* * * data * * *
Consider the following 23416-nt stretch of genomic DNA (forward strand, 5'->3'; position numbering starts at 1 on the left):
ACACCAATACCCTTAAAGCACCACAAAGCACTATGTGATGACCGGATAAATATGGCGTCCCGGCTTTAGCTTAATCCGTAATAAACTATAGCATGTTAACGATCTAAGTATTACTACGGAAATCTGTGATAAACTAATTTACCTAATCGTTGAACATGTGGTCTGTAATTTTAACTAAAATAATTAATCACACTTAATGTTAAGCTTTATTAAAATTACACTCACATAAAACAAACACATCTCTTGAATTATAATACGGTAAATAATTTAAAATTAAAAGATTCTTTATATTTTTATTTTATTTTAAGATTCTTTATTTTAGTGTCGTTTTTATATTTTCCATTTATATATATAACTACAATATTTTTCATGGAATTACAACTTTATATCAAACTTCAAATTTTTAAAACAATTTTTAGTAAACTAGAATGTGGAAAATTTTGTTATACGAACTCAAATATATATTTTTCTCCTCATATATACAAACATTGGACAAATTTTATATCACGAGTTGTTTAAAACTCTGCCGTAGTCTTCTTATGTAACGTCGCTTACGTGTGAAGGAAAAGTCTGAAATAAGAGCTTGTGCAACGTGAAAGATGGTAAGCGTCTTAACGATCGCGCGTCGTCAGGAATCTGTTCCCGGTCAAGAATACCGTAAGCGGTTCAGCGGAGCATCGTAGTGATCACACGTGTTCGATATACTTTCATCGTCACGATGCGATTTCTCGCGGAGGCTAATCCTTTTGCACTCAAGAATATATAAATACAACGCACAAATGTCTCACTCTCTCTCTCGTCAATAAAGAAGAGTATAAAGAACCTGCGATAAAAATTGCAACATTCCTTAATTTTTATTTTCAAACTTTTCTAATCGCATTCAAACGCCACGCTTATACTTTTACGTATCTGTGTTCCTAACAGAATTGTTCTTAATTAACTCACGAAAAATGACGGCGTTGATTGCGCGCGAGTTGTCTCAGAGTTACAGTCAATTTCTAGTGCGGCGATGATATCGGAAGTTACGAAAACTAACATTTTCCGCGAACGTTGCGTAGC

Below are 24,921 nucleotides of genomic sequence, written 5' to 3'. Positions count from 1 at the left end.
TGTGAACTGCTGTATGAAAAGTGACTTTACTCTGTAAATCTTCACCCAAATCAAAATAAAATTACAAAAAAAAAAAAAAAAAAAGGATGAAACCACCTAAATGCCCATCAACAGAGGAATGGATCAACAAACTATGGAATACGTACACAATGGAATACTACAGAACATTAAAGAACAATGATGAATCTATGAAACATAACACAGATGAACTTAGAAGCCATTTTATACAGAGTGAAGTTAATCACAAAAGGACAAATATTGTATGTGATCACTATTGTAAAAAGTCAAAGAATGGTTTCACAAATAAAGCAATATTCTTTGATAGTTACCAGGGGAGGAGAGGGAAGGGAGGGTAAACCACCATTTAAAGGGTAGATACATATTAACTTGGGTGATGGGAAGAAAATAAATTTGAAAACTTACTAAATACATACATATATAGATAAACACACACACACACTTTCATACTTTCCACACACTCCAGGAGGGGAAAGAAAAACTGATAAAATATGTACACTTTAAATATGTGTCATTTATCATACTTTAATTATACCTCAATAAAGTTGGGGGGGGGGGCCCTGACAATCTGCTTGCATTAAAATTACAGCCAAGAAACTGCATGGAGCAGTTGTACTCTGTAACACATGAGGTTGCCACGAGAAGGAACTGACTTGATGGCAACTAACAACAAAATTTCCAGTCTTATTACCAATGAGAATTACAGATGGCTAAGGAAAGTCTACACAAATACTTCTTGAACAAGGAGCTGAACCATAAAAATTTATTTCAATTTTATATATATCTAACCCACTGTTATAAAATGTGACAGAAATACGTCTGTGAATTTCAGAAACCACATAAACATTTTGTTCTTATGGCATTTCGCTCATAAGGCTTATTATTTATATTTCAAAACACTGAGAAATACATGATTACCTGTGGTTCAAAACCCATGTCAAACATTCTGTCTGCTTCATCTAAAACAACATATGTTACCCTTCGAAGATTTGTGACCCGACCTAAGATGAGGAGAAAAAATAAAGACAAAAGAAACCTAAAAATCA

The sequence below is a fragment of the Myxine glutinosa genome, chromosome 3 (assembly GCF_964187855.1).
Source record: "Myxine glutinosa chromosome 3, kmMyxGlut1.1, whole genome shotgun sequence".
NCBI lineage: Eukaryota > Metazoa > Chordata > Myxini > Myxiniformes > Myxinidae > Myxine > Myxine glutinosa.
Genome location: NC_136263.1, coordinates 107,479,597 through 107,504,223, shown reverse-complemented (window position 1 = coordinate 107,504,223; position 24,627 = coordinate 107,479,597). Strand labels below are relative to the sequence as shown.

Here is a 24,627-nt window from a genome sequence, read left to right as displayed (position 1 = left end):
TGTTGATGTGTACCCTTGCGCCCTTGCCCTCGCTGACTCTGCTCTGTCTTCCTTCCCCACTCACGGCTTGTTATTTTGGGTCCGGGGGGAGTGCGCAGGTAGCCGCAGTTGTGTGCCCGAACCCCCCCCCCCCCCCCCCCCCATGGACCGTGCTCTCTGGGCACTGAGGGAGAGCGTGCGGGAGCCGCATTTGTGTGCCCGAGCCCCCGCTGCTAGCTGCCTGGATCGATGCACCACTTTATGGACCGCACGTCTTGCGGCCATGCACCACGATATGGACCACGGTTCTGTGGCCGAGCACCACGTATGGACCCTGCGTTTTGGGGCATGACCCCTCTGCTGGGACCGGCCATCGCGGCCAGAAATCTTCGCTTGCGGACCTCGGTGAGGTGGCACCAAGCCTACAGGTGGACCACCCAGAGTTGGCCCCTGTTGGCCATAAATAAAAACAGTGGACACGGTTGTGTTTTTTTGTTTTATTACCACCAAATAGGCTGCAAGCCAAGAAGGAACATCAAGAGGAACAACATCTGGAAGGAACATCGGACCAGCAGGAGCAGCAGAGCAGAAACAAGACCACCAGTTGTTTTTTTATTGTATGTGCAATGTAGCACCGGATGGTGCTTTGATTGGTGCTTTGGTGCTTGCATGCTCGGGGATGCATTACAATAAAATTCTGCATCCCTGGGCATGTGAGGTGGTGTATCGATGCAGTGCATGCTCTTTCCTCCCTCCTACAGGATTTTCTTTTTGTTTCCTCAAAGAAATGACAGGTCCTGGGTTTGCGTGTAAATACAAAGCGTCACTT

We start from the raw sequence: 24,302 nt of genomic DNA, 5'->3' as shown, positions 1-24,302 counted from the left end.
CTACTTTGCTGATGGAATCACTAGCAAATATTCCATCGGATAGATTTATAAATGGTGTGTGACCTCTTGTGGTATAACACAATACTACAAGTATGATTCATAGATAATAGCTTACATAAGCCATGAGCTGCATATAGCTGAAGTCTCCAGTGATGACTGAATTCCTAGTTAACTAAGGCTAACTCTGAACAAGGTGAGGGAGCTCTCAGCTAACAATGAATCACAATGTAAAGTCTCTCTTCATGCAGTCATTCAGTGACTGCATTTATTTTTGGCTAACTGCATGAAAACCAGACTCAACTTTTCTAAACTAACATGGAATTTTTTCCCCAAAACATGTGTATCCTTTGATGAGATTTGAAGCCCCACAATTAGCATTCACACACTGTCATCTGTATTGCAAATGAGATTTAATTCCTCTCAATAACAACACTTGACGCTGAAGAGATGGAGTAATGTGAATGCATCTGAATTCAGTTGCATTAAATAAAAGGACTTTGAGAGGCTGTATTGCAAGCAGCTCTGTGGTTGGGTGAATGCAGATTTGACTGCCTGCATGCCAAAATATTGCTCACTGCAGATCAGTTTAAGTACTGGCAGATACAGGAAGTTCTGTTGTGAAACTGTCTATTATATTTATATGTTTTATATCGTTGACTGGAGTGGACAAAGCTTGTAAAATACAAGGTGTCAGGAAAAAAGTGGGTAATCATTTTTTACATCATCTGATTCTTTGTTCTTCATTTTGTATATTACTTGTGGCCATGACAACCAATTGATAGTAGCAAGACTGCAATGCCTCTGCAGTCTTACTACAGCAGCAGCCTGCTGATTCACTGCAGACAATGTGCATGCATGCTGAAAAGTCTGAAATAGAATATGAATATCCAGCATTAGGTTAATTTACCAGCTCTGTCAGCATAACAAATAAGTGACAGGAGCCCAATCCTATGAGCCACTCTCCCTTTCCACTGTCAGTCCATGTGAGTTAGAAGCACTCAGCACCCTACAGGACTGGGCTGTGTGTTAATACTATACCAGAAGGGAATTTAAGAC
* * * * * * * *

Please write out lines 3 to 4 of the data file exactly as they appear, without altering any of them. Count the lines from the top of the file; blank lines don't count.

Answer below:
Below are 24,921 nucleotides of genomic sequence, written 5' to 3'. Positions count from 1 at the left end.
TGTGAACTGCTGTATGAAAAGTGACTTTACTCTGTAAATCTTCACCCAAATCAAAATAAAATTACAAAAAAAAAAAAAAAAAAAGGATGAAACCACCTAAATGCCCATCAACAGAGGAATGGATCAACAAACTATGGAATACGTACACAATGGAATACTACAGAACATTAAAGAACAATGATGAATCTATGAAACATAACACAGATGAACTTAGAAGCCATTTTATACAGAGTGAAGTTAATCACAAAAGGACAAATATTGTATGTGATCACTATTGTAAAAAGTCAAAGAATGGTTTCACAAATAAAGCAATATTCTTTGATAGTTACCAGGGGAGGAGAGGGAAGGGAGGGTAAACCACCATTTAAAGGGTAGATACATATTAACTTGGGTGATGGGAAGAAAATAAATTTGAAAACTTACTAAATACATACATATATAGATAAACACACACACACACTTTCATACTTTCCACACACTCCAGGAGGGGAAAGAAAAACTGATAAAATATGTACACTTTAAATATGTGTCATTTATCATACTTTAATTATACCTCAATAAAGTTGGGGGGGGGGGCCCTGACAATCTGCTTGCATTAAAATTACAGCCAAGAAACTGCATGGAGCAGTTGTACTCTGTAACACATGAGGTTGCCACGAGAAGGAACTGACTTGATGGCAACTAACAACAAAATTTCCAGTCTTATTACCAATGAGAATTACAGATGGCTAAGGAAAGTCTACACAAATACTTCTTGAACAAGGAGCTGAACCATAAAAATTTATTTCAATTTTATATATATCTAACCCACTGTTATAAAATGTGACAGAAATACGTCTGTGAATTTCAGAAACCACATAAACATTTTGTTCTTATGGCATTTCGCTCATAAGGCTTATTATTTATATTTCAAAACACTGAGAAATACATGATTACCTGTGGTTCAAAACCCATGTCAAACATTCTGTCTGCTTCATCTAAAACAACATATGTTACCCTTCGAAGATTTGTGACCCGACCTAAGATGAGGAGAAAAAATAAAGACAAAAGAAACCTAAAAATCA